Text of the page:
Nebraska General Assistance Eligibility based solely on financial need N/A Recipients receive medical assistance if able to show medical need Varies by county Douglas County: Rent: $400 Non-food items: $25 None for most counties (during last review, one county had a lifetime limit of 12 months and another one had a limit of 6 months in 12 month period)
Nevada
(Clark County)
Financial Assistance Employable N/A None $400 1 month in 12 month period
Employable with employment barrier N/A 3 months in 12 month period
Unemployable: physical and/or mental incapacity preventing employment; age 62 or older Expected to last for at least 12 months or terminally ill 6 months in 12 month period
New Hampshire (City of Manchester) Local Welfare (County Variability) Eligibility based solely on financial need N/A None (may be eligible to have portion of prescription cost covered) None None
Aid to the Permanently and Totally Disabled (Uniform Statewide) physical and/or mental incapacity preventing employment Expected to last for at least 48 months or terminally ill All recipients eligible for Medicaid $688 None
New Jersey General Assistance (Work First NJ) Employable: single adults and childless couples without children None Most recipients eligible for NJ Family Care Plan G or Charity Care $140 60 month lifetime limit
Unemployable: individual doesn't need to meet work requirement if physical and/or mental disability prevents employment $210
State Program Eligibility Criteria Duration of Incapacity Medical Coverage Benefit Levels (Max. for One Person) Time Limits
New Mexico General Assistance 1 - physical and/or mental incapacity preventing employment, or 2 - dependent children who are ineligible for TANF and in financial need 30 days or more No (does not provide Medicaid to individuals who are awaiting SSI determination) $245 None
New York Safety Net Assistance Eligibility based on financial need for: single adults; childless couples; children living apart from any adult relative; families of persons abusing drugs or alcohol or refusing drug/alcohol screening, assessment, or treatment; persons who have exceeded the 60-month limit for TANF; aliens who are eligible for temporary assistance but not eligible for federal reimbursement N/A Most recipients eligible for Medicaid Varies by county New York City: $381 24 month time limit for cash assistance (no time limit for non-cash assistance if head of household disabled)
Ohio Disability Financial Assistance 1 - physical and/or mental incapacity preventing employment, or 2 - individual 60 years or older who was receiving or scheduled to receive financial assistance 9 months or more None; Hospital Care Assurance Program covers in-patient services for individuals at/below federal poverty line $115 None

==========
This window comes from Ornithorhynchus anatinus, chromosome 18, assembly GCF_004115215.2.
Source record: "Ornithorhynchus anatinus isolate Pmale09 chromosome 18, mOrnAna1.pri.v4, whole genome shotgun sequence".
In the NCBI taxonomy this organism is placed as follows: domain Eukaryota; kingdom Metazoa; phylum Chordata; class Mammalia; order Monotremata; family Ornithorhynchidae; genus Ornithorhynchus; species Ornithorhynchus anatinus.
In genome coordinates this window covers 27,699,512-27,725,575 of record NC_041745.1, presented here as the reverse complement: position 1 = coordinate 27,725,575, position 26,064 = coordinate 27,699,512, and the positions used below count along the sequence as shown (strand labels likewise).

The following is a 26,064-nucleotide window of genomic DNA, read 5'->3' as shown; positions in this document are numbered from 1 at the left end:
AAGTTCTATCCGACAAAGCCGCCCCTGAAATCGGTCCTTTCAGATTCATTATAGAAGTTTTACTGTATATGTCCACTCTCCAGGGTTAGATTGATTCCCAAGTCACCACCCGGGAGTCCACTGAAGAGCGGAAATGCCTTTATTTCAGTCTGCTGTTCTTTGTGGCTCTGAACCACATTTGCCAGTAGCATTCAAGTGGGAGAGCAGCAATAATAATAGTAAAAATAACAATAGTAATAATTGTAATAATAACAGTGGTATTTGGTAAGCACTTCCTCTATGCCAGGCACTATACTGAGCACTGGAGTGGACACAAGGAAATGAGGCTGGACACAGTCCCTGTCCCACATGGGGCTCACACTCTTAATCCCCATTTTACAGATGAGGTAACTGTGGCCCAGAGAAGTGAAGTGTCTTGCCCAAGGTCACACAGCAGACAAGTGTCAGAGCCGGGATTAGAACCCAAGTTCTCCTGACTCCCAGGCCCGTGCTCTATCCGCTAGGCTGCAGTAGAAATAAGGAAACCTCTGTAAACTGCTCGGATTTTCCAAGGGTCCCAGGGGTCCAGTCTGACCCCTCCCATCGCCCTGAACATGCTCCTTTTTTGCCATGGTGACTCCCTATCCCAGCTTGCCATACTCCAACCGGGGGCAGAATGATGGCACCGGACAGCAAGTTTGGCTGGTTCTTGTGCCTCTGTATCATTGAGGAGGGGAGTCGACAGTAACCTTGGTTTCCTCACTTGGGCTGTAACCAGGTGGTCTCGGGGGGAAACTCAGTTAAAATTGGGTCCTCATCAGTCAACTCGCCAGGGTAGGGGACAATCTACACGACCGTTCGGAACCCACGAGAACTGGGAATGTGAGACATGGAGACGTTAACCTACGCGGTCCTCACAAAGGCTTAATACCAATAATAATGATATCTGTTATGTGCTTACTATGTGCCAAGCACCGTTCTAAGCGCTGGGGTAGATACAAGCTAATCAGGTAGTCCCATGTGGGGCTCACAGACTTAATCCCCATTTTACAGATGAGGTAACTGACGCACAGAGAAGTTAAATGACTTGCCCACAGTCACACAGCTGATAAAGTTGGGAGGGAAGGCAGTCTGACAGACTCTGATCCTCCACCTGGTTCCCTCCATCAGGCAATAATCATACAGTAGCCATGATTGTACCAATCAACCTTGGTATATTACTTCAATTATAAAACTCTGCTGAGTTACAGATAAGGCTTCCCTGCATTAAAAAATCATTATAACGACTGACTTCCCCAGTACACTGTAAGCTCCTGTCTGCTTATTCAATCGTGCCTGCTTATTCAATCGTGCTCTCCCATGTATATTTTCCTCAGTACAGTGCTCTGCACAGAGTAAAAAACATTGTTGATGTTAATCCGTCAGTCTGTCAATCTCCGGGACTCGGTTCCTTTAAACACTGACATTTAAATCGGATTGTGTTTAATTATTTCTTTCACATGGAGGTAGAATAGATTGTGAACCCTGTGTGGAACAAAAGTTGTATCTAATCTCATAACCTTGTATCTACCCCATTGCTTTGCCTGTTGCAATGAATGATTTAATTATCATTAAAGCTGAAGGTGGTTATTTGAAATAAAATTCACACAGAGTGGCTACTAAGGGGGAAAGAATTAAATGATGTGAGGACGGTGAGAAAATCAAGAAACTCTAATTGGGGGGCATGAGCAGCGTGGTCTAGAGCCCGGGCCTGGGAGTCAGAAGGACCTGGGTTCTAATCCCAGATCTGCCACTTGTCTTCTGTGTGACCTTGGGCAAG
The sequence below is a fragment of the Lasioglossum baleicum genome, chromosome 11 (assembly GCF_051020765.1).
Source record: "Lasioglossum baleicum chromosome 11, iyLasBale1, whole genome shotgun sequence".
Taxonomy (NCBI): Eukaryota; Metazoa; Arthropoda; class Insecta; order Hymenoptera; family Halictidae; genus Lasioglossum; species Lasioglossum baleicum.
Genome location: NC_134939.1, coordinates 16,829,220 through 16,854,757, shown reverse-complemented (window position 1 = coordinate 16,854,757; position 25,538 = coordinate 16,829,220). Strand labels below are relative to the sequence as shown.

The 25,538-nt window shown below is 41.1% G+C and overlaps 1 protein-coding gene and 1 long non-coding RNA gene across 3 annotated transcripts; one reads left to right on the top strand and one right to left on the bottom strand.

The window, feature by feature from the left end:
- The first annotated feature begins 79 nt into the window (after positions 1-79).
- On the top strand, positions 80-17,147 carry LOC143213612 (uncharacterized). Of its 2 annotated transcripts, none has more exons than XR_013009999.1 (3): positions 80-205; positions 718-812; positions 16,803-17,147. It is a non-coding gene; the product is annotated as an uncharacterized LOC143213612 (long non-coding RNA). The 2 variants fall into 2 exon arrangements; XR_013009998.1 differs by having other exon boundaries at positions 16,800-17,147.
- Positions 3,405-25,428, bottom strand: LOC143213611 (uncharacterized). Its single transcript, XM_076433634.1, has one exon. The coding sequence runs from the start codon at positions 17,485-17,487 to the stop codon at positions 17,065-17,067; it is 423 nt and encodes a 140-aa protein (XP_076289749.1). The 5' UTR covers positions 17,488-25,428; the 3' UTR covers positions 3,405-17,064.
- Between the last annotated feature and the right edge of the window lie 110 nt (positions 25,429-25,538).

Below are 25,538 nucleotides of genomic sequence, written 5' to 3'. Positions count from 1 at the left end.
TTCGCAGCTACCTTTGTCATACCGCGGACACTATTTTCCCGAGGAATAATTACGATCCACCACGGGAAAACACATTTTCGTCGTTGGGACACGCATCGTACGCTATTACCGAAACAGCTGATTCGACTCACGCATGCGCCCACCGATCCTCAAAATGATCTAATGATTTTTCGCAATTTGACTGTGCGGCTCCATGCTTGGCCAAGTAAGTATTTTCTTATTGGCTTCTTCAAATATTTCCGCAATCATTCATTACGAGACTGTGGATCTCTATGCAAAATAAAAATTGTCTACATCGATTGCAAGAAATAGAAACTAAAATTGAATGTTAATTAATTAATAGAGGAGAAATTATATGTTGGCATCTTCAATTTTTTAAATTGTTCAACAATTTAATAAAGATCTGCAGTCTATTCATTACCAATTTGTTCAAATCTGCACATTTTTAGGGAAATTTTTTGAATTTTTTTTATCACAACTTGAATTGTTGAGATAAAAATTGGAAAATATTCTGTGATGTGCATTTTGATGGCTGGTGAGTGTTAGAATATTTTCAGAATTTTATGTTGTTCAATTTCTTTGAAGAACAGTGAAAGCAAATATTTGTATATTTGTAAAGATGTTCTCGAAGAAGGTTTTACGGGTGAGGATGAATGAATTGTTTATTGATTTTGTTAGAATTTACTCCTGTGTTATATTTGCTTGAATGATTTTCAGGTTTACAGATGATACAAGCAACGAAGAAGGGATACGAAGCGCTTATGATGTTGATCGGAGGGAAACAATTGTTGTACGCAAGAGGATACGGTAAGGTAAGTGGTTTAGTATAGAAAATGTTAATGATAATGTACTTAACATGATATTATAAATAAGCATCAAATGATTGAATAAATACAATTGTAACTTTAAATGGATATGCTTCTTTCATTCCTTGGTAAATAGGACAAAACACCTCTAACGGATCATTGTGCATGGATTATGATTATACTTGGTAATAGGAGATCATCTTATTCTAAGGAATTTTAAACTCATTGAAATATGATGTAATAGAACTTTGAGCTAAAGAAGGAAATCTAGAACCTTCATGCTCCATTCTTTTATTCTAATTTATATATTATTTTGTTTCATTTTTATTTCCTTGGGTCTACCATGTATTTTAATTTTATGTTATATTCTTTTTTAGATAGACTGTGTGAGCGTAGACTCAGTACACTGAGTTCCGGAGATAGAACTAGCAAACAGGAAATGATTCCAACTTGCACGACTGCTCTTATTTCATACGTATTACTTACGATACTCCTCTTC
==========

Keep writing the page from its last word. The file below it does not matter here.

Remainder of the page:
Pennsylvania General Assistance 1 - temporary or permanent physical and/or mental incapacity preventing employment 2 - under age 18; age 18 through 20 and attending school; parents with a child under age 13 or child with disability under age 21; undergoing drug/alcohol treatment; victim of domestic violence; pregnant woman (ineligible for TANF); adult other than a relative caring for a child under age 13 or incapacitated child or spouse 30 Days All recipients receive an ACCESS card, therefore are eligible for certain medical services through Medicaid Varies by county Most counties: $205 Counties in highest bracket: $215 None (drug/alcohol abuse or domestic violence victim, lifetime limit of 9 months)
Rhode Island General Public Assistance 1 - physical and/or mental incapacity preventing employment 30 days or more All recipients eligible for Medicaid or General Public Assistance Medical program $200 every other month $200 every 4 months None, but eligibility ends upon final SSI determination
2 - applied for and found eligible for Title XIX Medical Assistance and actively pursuing and waiting for SSI determination $200 every month
South Dakota (Minnehaha County) County Poor Relief Eligibility based solely on financial need N/A Recipients receive medical assistance if able to show medical need No overall maximum Rent: $400 Utilities: $35 None; each request a one-time request
State Program Eligibility Criteria Duration of Incapacity Medical Coverage Benefit Levels (Max. for One Person) Time Limits
Utah General Assistance Single individuals and married couples who have no dependent children residing with them 50% or more of the time and have a physical or mental impairment that prevents employment 60 days or more None; recipients may apply for Primary Care Network during open enrollment period for a $50 fee $261 12 months out of 60 month period
Vermont General Assistance 1 - an individual who has or cares for someone who has a physical and/or mental incapacity preventing employment 2 - age 65 or older or has a dependent child under age 18 3 - younger than 65 but facing two or more of the following barriers: 55 or older, unable to read/write or has no more than 8th grade education, employed for less than 6 months in the last 5 years, released from mental health institution in last 6 months, participating in drug/alcohol treatment program 30 days or more Most recipients eligible for Medicaid No overall maximum. Rent: Chittenden County: $232 Other counties: $198 Groceries and personal use: $28 for 14 days None (except for 36 month time limit if disability from alcoholism or drug abuse)
Virginia
(Fairfax County)